Before It Fades

Written by Matt Hollingsworth

A clay skull sat on the shelf, its jaw filled with what appeared to be real human teeth. To the left lay a full-size sculpture of a woman in a casket. Welcome to the home of legendary Blues artist Son Thomas.

In 1992, photojournalist Bill Steber—passionate about music, especially the Blues—was visiting Mississippi for an article and couldn’t pass up this opportunity to visit the home of one of his heroes. Son Tomas’s son, Pat, led Bill to the bedroom where Son Thomas sat on his bed smoking a cigarette, just returned from the hospital where he was receiving treatment for a brain tumor.

“As far as my creative life, that was the day everything changed,” Bill said. “Everything about him—his music, his being, his philosophy, his art—it was just such prime source material for the human condition and more authenticity than I had ever experienced in my entire life.” Bill knew he had to come back for a longer visit. Unfortunately, he would never get the opportunity. Just a few months later, Son Thomas passed away.

It made Bill wonder “who and what else was there that is in imminent danger of disappearing,” he explained. “It became kind of a primary obsession of mine to seek out as many of the people or cultural traditions that created the Blues in Mississippi that I could find, and that started what is now a 30+ year life journey.” Thus began his photographic chronicle of Mississippi Blues history.

Preservation and fading have been themes of Bill’s art and life. He grew up in the Nashville area during a period when iconic restaurants or stores that had been around for years were closing, seemingly a different one every day. He was very close to his grandmother, and he grew up surrounded by stories and photos of the past, steeped in tradition. Even before he started his photographic chronicle of the Blues, he was interviewing his older family members, trying to capture all their stories and memories of a way of life that no longer exists.

“You can’t go back,” he said. “That’s the thing that has always been a primary motivating factor when I’m like ‘Do I really want to drive eight hours to go to this event?’ Yes, because if you don’t—that’s it. It’ll go unrecorded… It may or may not be valuable in the future, but if you don’t get it in real time, that’s it. It’s like it never happened.”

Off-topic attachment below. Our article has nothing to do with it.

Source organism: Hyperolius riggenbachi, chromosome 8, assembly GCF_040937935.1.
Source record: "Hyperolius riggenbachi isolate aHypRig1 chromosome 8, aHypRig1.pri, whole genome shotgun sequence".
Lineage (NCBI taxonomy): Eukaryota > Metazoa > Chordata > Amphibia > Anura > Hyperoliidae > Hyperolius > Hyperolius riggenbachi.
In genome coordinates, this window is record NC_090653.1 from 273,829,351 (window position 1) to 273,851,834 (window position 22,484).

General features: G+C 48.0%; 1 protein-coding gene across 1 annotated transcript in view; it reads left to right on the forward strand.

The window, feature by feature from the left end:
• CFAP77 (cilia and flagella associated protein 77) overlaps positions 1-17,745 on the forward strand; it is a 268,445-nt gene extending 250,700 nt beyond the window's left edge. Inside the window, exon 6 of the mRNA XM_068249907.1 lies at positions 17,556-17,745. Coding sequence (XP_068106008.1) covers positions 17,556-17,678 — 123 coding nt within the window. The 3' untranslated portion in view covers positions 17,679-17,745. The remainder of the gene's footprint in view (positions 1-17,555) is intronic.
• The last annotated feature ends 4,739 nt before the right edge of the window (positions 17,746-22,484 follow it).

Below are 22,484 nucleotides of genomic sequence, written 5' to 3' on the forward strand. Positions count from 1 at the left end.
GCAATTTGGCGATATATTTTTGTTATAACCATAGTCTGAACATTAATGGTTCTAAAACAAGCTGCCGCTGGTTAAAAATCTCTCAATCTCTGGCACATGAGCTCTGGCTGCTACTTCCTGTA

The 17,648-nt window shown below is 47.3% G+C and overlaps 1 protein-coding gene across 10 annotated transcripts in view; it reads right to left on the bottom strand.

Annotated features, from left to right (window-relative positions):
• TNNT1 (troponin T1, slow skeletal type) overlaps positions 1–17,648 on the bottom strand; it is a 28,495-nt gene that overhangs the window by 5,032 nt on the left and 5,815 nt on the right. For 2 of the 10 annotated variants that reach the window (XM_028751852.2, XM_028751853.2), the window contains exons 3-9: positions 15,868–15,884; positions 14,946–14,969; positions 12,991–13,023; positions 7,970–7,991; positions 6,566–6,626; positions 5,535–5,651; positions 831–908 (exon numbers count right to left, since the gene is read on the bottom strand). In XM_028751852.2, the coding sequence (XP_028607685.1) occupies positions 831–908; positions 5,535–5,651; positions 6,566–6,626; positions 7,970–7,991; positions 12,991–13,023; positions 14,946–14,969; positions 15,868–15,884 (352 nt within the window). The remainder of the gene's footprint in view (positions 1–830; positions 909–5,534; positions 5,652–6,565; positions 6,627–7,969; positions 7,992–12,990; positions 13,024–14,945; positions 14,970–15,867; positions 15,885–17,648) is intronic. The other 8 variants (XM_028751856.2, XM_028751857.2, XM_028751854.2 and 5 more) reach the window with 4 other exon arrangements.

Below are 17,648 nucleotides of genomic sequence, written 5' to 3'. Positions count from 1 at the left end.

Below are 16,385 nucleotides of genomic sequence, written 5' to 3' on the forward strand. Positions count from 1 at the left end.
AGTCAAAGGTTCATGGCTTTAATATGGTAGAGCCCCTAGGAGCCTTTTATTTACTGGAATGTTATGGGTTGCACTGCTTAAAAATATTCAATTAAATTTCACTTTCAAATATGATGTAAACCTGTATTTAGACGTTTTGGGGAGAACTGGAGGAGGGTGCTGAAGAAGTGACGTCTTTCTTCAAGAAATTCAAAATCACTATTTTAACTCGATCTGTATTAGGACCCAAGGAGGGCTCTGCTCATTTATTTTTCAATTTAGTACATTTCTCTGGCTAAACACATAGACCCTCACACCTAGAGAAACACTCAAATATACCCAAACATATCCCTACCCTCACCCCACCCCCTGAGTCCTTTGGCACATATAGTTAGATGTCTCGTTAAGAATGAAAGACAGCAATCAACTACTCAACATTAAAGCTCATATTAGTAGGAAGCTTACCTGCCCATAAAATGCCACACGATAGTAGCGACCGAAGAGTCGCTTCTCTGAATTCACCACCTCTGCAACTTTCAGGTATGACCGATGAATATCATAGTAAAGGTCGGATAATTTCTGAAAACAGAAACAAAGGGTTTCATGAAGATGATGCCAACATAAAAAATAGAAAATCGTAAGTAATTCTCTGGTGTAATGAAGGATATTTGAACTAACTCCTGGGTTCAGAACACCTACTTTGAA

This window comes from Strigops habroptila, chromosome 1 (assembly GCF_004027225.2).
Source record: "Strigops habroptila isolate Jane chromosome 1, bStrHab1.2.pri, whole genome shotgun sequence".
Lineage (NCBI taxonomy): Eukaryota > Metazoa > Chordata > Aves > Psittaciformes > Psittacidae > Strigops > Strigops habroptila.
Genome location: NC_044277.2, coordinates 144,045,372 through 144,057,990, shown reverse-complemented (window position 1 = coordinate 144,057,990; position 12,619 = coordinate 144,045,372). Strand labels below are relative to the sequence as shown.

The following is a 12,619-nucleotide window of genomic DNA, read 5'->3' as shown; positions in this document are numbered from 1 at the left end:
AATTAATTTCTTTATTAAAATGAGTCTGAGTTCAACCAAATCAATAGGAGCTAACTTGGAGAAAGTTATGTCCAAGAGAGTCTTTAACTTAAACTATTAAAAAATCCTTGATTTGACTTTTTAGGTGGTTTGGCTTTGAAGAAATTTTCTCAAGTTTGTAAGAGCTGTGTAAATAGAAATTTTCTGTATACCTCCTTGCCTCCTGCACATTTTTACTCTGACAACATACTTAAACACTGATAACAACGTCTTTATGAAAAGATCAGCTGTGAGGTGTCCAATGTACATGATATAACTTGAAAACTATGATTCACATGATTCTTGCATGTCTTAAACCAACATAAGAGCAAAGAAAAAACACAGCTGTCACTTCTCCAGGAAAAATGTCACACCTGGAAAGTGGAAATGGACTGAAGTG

For more than 30 years, he has photographed “Blues musicians, juke joints, churches, river baptisms, hoodoo practitioners, traditional farming methods, folk traditions and other significant traditions that gave birth to or influenced the Blues.” He travels with an exhibit called “Stones in My Pathway” which has often been on display in museums.

He takes the pictures because he must. He takes them so that the music and traditions and people of the South won’t fade and be lost. To complement this theme, he often uses old photographic methods such as tintype which was common in the 1800s. Such pictures must be developed on the spot as they’re taken using potentially toxic chemicals. But you can’t deny the results. The aged quality of the photographs is a perfect complement to their subject matter.

Fading is something we all understand. Our bodies, our memories, even our very minds grow weaker as we age. Buildings crumble, nations fall.

Preservation, also, is an instinct we all understand, to hold the past close, to not let anything be lost, and to cherish tintype photographs of our traditions.

About the author

Matt Hollingsworth

Matt Hollingsworth is the chief writer for the Bingham Group where he writes articles for Monroe Life, Farragut Life, and McMinn Life magazines. He has a degree in publishing from Belmont University and has previously written content for Aspire—Clinton, TN's largest park. In his spare time, he writes science fiction with Christian themes.

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